Further proof of the falsity of Church Growth premise that numerical growth of any given local congregation is always God’s will is found in a study of the churches in Revelation. [See Church Health Award” from Rick Warren or Jesus Christ?]

False Premise # 2: That the Needs and Sensibilities of the Unconverted Should Determine the Strategy of the Church.

Let us return to Rick Warren’s statement cited at the beginning of this article: “It is my deep conviction that anybody can be won to Christ if you discover the key to his or her heart. . . . It may take some time to identify it. But the most likely place to start is with the person’s felt needs.”21 This principle of “felt needs” is bedrock to Church Growth principles. It is related to the idea of “relevance” and “satisfy the customer” is one of marketing’s oldest principles. If a person feels a need and is convinced that your product meets that need, they will be satisfied if they buy the product and it performs as expected. ...

What Church Growth thinking does is take the easier approach. Rather than convince people they have a need, they start with needs that people already feel. Having determined what those are, they design a church that meets those needs. If the church succeeds in adequately meeting the needs, it has satisfied customers. Satisfied customers are the best advertising for future potential customers....

Let us analyze this Biblically. The greatest need that all people have, because they are children of Adam (the homogeneous unit that matters most) and are under God’s wrath against sin, is for the blood atonement that only Christ provides. The unconverted do not feel this as a need unless they have already come under the conviction of the Holy Spirit (John 16:8) which happens through the preaching of the Law and the Gospel. The unregenerate in any neighborhood are not going to say they feel a need for the blood of Jesus to wash away their sins. This is a need they must be convinced they have, and will not be convinced unless the Holy Spirit does a work of grace in their hearts....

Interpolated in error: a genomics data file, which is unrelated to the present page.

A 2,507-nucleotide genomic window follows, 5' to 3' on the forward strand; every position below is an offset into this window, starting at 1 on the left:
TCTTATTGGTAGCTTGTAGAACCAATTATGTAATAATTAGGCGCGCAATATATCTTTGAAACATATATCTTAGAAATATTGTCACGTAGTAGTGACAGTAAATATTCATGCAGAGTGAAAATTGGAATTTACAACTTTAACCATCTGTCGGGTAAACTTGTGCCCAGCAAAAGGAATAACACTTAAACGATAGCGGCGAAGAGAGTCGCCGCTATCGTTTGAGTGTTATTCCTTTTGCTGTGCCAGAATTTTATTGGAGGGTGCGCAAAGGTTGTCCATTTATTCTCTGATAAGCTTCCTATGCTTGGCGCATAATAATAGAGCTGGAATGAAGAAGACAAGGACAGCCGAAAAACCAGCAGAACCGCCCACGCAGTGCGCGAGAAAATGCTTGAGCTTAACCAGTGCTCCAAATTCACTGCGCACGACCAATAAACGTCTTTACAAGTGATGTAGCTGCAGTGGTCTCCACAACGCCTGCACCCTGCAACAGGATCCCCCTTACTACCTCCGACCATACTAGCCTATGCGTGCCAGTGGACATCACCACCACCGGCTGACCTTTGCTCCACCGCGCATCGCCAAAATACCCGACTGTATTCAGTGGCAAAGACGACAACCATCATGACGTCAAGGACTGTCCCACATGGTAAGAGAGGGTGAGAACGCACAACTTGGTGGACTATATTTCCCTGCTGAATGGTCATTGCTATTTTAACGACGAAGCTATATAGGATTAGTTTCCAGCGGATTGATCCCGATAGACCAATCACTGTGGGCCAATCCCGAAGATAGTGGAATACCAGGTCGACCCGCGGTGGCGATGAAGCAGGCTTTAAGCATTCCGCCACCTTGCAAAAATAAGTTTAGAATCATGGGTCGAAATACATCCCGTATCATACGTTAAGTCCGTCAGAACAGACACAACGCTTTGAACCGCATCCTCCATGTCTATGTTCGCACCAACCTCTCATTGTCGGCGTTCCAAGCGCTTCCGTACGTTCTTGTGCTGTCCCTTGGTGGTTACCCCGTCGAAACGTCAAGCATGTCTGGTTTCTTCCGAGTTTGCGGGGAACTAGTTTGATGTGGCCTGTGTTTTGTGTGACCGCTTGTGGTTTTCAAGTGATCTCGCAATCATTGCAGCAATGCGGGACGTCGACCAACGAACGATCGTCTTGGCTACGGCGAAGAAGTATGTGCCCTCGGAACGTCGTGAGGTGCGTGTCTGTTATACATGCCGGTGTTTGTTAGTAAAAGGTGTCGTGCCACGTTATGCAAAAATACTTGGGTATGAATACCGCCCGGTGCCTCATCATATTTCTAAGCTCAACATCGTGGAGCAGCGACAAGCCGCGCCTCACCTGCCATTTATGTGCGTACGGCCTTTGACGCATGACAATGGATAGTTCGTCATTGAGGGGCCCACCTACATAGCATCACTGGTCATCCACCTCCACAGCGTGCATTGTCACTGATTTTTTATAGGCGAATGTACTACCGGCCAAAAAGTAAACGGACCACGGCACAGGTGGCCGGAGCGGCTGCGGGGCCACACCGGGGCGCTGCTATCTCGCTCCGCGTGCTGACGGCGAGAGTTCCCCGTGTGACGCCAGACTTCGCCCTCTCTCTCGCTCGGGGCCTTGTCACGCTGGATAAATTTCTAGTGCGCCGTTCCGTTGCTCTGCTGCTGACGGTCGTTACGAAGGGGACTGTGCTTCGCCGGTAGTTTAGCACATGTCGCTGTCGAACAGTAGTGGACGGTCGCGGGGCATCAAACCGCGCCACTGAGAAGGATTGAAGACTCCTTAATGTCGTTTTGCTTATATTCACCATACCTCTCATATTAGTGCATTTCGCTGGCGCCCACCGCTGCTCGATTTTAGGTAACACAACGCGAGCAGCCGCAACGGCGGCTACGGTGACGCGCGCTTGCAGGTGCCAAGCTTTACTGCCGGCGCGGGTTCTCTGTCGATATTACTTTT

Warren’s claim that anybody can be won to Christ if we figure out some key is false. There is no Biblical warrant whatsoever to this claim; and there are many passages that refute it. The passage in Matthew 7 about the narrow gate refutes it. The concept of the saved remnant found in Romans 9 and elsewhere refutes it. The fact that even Jesus, who as God knows the heart, lost Judas the “son of perdition” disproves it. The Biblical doctrine of election taught in dozens of passages (such as Romans 8:28-33) disproves it. ...

The nuts and bolts of missiology have to do with the study of man. This is from a website that promotes missiology: “As missiologists reflect on the global march of the Church, they use tools from the social sciences to understand various dynamics. Insights are drawn from cultural anthropology, ethnology, sociology, geography, and political science.”
23 ...

The bad theology that underlies Church Growth thinking is man-centered. It does not take serious the depravity of the fallen human race. It apparently assumes that people have the power and inclination to become Christian without a prior supernatural work of grace.24 ... But Paul rejects this type of reasoning all together:

"Now we have received, not the spirit of the world, but the Spirit who is from God, that we might know the things freely given to us by God.... But a natural man does not accept the things of the Spirit of God; for they are foolishness to him, and he cannot understand them...." 1 Corinthians 2:12-16